International laws permit the use of potentially fatal agents without control over the degree of injury only in extreme situations that are defined as “absolute necessity”. In this case, all commitments of a state related to the right to life and minimization of innocent casualties resulting from an operation are to be observed and fulfilled.


The investigation that Moscow City Prosecutor’s Office has been carrying out for three and a half years up to now failed to provide positive information on: the agent used (gas); possible antidote to that agent; the number of hostages released by the operation; the number of terrorists who had seized the theater; the names of officials who had made the decision about the assault.


3.1. Analysis of grounds for the assault


“The Commentary to the Criminal Code edited by Vyacheslav Mikhailovich Lebedev, Supreme Court Chairman, says that the harm caused must be commeasurable to the harm being prevented, therefore the loss of life of one individual in order to rescue the life of another individual constitutes the excess of extreme emergency limits ... And the practice of measuring by quantities - we’ll kill two hundred so as to preserve the lives of two thousand -  is ruled out for the lawyers. Each human life is beyond any price. Any human life. It is impossible to apply quantity standards here» (M. Barshchevsky, lawyer, representative of the Russian Federation Government at Constitutional, Supreme and Supreme Arbitration Courts, radio “Echo of Moscow”, March, 02 2006).


The state of emergency is the basic argument to justify the need for taking a resolution about assault with the use of “special means”. According to Clause 39 of the Criminal Code of the Russian Federation “harm caused by actions of the State constitutes no crime when produced by emergency measures aimed at elimination of danger, if:


1) all other methods for its elimination have been exhausted,

2) extreme emergency actions at least eliminate the danger,

3) all possible and necessary measures to minimize the harm and not to exceed the limits of emergency have been taken by the State.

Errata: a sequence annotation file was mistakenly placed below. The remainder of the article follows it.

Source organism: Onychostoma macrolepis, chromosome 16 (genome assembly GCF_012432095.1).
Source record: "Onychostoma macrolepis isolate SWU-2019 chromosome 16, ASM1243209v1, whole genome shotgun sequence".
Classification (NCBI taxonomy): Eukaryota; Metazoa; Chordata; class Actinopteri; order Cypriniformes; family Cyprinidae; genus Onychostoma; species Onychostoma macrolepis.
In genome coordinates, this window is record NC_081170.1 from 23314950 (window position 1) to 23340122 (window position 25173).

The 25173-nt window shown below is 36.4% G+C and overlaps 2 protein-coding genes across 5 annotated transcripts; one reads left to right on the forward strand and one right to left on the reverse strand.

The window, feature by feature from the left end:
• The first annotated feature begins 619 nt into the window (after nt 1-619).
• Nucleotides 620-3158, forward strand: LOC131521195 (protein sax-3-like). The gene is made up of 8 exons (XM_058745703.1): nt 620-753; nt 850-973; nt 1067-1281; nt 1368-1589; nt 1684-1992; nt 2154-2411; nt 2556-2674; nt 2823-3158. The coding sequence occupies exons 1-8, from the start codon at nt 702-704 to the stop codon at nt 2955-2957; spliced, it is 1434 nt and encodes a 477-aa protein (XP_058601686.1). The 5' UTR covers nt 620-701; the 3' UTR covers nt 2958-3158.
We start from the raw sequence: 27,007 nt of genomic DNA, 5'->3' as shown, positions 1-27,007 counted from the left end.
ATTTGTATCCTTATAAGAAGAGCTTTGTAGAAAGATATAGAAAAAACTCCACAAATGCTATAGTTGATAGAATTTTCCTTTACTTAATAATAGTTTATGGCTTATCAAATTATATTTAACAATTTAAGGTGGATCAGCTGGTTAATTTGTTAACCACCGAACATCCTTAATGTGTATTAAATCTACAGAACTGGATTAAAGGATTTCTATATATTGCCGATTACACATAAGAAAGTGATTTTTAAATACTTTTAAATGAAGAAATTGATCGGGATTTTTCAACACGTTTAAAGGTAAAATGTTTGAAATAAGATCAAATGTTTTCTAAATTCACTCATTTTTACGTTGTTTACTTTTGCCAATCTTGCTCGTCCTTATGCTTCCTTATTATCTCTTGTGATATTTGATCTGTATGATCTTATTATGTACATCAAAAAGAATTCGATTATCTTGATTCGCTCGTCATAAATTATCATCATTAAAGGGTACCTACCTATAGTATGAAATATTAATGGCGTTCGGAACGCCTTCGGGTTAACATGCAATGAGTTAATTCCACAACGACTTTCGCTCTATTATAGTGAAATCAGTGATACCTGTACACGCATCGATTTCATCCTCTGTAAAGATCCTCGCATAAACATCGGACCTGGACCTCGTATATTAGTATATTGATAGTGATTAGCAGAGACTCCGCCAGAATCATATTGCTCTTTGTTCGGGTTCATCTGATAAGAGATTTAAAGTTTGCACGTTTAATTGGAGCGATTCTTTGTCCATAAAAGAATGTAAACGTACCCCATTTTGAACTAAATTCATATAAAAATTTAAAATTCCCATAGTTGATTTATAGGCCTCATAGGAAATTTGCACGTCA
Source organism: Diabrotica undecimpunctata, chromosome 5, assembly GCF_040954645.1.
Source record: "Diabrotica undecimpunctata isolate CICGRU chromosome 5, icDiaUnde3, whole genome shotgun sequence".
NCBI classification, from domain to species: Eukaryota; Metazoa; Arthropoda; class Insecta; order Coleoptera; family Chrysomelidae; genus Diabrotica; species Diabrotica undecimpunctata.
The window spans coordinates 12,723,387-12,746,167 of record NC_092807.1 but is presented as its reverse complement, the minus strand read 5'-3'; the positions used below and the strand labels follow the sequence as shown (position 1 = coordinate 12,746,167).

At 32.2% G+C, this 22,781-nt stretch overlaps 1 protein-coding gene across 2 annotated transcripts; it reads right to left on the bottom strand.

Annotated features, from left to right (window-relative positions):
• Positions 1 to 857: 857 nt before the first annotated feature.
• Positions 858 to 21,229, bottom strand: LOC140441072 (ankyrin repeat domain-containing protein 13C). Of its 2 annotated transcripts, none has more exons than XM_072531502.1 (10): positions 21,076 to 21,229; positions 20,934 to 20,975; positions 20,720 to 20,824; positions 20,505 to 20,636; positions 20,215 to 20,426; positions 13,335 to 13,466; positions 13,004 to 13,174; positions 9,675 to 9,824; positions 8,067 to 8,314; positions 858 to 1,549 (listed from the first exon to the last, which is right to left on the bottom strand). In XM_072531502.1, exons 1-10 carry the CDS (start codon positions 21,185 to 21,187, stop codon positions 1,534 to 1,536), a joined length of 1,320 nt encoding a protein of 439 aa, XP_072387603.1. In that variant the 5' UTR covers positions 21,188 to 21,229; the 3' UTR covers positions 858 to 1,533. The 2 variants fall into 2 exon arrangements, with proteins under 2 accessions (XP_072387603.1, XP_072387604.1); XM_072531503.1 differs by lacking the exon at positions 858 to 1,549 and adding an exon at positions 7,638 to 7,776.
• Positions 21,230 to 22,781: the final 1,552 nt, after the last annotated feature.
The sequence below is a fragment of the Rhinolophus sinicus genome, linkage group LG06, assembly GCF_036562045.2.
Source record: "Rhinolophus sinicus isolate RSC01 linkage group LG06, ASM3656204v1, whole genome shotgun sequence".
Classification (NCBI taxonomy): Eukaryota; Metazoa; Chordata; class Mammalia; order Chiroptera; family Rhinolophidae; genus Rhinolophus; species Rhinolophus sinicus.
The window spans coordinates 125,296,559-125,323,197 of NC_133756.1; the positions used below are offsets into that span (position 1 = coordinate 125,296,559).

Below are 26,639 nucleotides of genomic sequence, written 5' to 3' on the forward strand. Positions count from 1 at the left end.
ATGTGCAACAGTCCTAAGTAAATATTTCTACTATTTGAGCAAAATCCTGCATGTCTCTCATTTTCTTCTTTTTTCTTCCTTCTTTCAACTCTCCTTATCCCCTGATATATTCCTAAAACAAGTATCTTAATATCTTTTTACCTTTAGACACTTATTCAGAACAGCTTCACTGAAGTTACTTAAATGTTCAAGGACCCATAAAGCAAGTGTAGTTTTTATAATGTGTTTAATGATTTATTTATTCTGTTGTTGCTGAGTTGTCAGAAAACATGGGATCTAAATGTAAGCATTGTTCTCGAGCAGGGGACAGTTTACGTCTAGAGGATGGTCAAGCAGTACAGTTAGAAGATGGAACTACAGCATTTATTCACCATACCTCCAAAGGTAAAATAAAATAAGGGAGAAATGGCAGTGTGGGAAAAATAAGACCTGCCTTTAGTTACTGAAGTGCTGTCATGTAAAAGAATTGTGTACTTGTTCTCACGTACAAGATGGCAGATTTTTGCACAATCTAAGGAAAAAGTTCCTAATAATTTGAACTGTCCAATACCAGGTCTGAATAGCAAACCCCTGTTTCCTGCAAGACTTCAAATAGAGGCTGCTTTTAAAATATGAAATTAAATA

However from investigation materials it follows, that none of such circumstances were present in Dubrovka case:


1) law enforcement bodies flatly rejected all other (bloodless) ways to resolve the situation by choosing the violent scenario – the assault;


2) the actions of special forces who used the gas, not only failed to eliminate the danger of explosion and death of hostages, but also provoked active resistance on the part of the terrorists, thus giving them a chance to carry out their threat of explosion. The reasons why they did not use the opportunity are still not found out;


3) minimization of the number of victims was not among the priorities of the assault: the formerly reached arrangements about setting free foreigners who were among the hostages were disregarded, and it is evident from the documents of the criminal case (evidence given by medical workers who provided first aid to the victims) that saving the lives of poisoned hostages was not the primary goal of the HQ that were conducting the operation to destroy terrorists.


Several versions related to the shooting of hostages were offered by the authorities to justify the necessity of the assault.


The first version made public to the mass-media at 05:40 a.m. by Mr. Pavel Kudryavtsev, an Operations HQ representative, was false information that “in the past 2 hours … 2 hostages were killed by the terrorists”, and for that reason the HQ had to make a decision to launch the assault. Nevertheless, the investigation proved that there were no hostage killings either on the 24th, or the 25th, or on the 26th day of October. Olga Romanova and Gennady Vlakh were not hostages, they freely entered the TC and were shot because they made the terrorists even more aggressive.


The second version was voiced to the mass-media at 06:30 a.m. by Mr. Ignatchenko, an Operations HQ representative. He misinformed the public by saying that in the course of an attempt to escape from the building two hostages had been killed and some had been wounded. The special troops advanced in order to support them. The attempt of a breakthrough was attributed to Pavel Zakharov and Tamara Starkova who had been badly wounded by stray bullets a few hours earlier and by the time the storming began had been at the hospital for about 3 hours.